His editorial addresses only income taxes, ignoring that the income tax makes up only a portion of the total package of taxes that people pay — In fact, it only funds about 10% of the total revenues of state and local governments in RI.
On the whole, taxes in Rhode Island are regressive, meaning poorer people pay a greater percentage of their income than do wealthier people. The lowest-earning 20% of the population pays 13% of its income in taxes, while the wealthiest 1% pays only 6% of its income in taxes. (There’s more info up on OSA’s site.)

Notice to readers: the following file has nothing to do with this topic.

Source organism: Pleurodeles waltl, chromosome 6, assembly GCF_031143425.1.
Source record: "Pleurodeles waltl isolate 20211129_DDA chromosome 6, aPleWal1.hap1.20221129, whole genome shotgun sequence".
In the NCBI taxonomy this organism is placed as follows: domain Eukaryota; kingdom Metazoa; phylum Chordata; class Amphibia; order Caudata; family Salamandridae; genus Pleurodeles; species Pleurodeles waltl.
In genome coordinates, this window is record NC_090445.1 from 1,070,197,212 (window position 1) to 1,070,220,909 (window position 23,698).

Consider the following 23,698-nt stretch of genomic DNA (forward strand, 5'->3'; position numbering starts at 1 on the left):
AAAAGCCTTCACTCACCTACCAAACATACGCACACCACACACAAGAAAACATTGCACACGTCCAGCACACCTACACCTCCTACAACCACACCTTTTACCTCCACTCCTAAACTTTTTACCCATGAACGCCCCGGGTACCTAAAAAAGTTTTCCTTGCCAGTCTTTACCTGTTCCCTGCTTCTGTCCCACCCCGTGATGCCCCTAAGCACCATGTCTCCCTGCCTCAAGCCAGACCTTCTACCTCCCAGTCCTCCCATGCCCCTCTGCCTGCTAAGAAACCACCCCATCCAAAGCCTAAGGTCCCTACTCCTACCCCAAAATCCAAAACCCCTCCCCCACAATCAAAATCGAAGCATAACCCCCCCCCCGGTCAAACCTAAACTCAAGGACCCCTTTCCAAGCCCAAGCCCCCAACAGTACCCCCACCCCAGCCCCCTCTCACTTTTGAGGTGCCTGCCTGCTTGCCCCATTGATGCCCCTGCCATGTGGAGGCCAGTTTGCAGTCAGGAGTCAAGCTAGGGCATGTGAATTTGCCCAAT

Fair tax structures are progressive, with people paying a higher percentage as income rises. The stats that Singleton cites simply demonstrate that RI’s income tax, when taken alone, is progressive — and this is the point of those who are advocating for the structural reforms that Singleton decries: A shift towards progressive income taxes, and away from regressive property taxes, would yield a reduction in taxes for most Rhode Islanders, even if the same total amount of money were colleceted.